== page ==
Impunity Highlights Lack of Independence of Justice System
(New York) – The Egyptian military has not investigated or prosecuted anyone for the sexual assault of seven women by military officers on March 10, 2011, in the military prison in Hikestep under the guise of “virginity tests,” Human Rights Watch said today. More than seven months later, military prosecutors also have failed to investigate adequately the other documented incidents of torture of those women and 13 others and of up to 170 men on March 9 on the grounds of the Egyptian Museum.
Samira Ibrahim, the only one among the seven women who filed a formal sexual assault complaint with the military prosecutor, told Human Rights Watch that she has received threatening anonymous phone calls. During the presidency of Hosni Mubarak, security forces often used such threats to intimidate victims or witnesses in connection with abuse complaints.
“Egypt’s military rulers are trying to cover up one of the most terrible abuses their forces committed this year,” said Joe Stork, deputy Middle East director at Human Rights Watch. “After the trauma of sexual assault, these women have been denied the protection of the law.”
This failure to investigate highlights the problems of the military justice system, in which the people investigating and prosecuting cases are within the chain of command and therefore not independent of those they are investigating. Human Rights Watch has called for all cases involving civilians, whether as victims or defendants, to be moved to civilian judicial authorities. The military justice system is insisting that it has sole jurisdiction over any complaints involving military officers, including the cases in October in which military vehicles mowed down Coptic protesters.
Human rights lawyers representing Ibrahim first filed a complaint on June 23 at the office of the military prosecutor. The deputy chief military prosecutor summoned Ibrahim three days later to take her testimony. On July 10, the prosecutor summoned the military doctor on duty at the military prison – a serving member of the military, who denied that the invasive procedure had taken place. Ibrahim’s lawyer, Ahmed Hossam, told Human Rights Watch that he was not allowed to attend that session.
Hossam said the military prosecutor then ordered military police to gather evidence at the military prison to prove or disprove Ibrahim’s complaint. Since then, Hossam told Human Rights Watch, whenever he has asked about the progress of the investigation, military prosecutors have told him that the results of the investigation by the military police at the prison “weren’t ready yet.”
Members of the Supreme Council of the Armed Forces (SCAF) have repeatedly denied that the virginity tests took place, including statements by Gen. Mohamed Assar and Gen. Ismail Etman on April 11, on the TV show Akher Kalam.
Yet on May 30, a SCAF general who did not wish to be named confirmed to CNN that the military had conducted the virginity tests.
“We didn't want them to say we had sexually assaulted or raped them, so we wanted to prove that they weren't virgins in the first place,” he said. “The girls who were detained were not like your daughter or mine. These were girls who had camped out in tents with male protesters in Tahrir Square, and we found in the tents Molotov cocktails and [drugs].”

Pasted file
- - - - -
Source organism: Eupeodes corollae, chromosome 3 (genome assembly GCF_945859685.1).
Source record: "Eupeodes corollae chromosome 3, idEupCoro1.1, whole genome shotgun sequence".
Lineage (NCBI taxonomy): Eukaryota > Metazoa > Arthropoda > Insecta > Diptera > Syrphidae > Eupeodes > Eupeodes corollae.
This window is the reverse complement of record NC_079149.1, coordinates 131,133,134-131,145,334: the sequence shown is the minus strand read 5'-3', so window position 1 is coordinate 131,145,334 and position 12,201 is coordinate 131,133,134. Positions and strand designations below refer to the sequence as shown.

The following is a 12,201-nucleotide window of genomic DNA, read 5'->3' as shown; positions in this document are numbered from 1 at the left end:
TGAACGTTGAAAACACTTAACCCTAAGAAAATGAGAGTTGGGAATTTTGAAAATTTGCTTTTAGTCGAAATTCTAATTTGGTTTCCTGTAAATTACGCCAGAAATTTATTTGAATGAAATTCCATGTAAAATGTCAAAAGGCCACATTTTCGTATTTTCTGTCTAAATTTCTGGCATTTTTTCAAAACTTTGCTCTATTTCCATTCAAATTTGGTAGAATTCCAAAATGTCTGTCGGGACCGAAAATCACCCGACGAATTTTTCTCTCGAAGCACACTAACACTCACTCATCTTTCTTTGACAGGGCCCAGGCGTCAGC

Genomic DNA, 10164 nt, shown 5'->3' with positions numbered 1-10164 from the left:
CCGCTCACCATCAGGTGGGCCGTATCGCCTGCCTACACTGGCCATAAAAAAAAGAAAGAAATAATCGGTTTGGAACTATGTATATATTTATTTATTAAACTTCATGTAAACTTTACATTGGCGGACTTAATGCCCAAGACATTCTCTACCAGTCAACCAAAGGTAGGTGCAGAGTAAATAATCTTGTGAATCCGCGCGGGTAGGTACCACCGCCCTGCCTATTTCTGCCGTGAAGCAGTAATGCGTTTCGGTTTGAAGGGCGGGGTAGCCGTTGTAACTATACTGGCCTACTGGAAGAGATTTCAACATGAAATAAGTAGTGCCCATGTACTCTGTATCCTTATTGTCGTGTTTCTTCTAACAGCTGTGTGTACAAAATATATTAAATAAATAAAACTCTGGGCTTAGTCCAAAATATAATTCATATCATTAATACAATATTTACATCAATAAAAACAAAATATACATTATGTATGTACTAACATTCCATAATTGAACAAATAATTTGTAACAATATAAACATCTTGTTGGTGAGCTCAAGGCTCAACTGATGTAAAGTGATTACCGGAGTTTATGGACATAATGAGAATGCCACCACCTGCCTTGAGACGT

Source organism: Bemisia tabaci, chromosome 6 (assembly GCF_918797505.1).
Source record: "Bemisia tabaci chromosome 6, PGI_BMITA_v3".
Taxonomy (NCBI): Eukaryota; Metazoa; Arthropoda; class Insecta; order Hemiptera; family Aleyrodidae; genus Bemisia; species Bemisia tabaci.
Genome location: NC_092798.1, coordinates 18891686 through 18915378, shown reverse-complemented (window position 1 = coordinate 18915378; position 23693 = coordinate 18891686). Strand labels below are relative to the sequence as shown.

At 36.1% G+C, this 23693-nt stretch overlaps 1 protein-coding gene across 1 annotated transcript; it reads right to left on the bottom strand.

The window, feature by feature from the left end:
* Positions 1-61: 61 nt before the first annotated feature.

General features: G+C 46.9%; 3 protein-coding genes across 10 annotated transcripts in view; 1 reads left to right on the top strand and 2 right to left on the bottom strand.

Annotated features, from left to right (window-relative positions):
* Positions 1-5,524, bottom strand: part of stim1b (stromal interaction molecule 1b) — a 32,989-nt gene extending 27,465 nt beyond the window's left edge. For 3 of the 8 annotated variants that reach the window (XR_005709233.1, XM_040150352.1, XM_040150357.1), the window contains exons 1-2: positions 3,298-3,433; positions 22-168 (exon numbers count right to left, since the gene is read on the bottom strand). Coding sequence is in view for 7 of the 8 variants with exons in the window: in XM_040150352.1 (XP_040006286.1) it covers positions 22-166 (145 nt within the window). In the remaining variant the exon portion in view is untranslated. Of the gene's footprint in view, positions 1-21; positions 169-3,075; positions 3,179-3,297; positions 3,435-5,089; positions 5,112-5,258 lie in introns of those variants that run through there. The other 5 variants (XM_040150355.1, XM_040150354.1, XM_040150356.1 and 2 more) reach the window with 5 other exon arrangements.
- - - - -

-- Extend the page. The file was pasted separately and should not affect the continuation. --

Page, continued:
On March 28, SCAF Statement No. 29 on the military’s official Facebook page said the military would “look into the truth of what was said recently” about “the torture of women arrested during the latest sit-in in Tahrir by military officers.” On June 6, a senior major general, a member of the SCAF, speaking of the virginity tests told Human Rights Watch, “We cannot confirm or deny that this happened because it is currently under investigation.” He went on to say that the SCAF had “issued instructions that this should not take place again.”
“Investigations before military prosecutors typically take a week or two at most before they are referred to court or closed, and judges often conclude trials after one or two sessions.” Stork said. “Seven months later we can conclude that the generals, despite their promises, have no intention to investigate or prosecute anyone for this criminal sexual assault.”
Human rights lawyers from the Hisham Mubarak Law Center, the Nadim Center for the Rehabilitation of Victims of Torture, and the Egyptian Initiative for Personal Rights have filed two cases on Ibrahim’s behalf before the Council of State, Egypt’s administrative court, to challenge the military’s lack of action. The first challenges the administrative decision to conduct the virginity tests in the military prison; the next session is scheduled for November 29. The second, against the administrative decision to refer the case filed by Ibrahim, a civilian, to a military court, will be decided on December 13.
Breakup of a Peaceful Sit-In
On the afternoon of March 9, soldiers and men in civilian clothing destroyed a tent camp belonging to demonstrators in Tahrir Square's central garden, where people had camped off and on since January 28. Military officers arrested at least 20 women, along with at least 174 men, took them all to the grounds of the Egyptian Museum where the military had set up a temporary base since the January protests, and tortured them. Human Rights Watch has documented how military officers beat, whipped, and kicked the men and beat the women, chained them to the iron fence, and gave them electric shocks. Rasha Azab, a 28-year-old journalist for Al-Fajr Weekly, told Human Rights Watch she was handcuffed to an outside wall in a museum courtyard: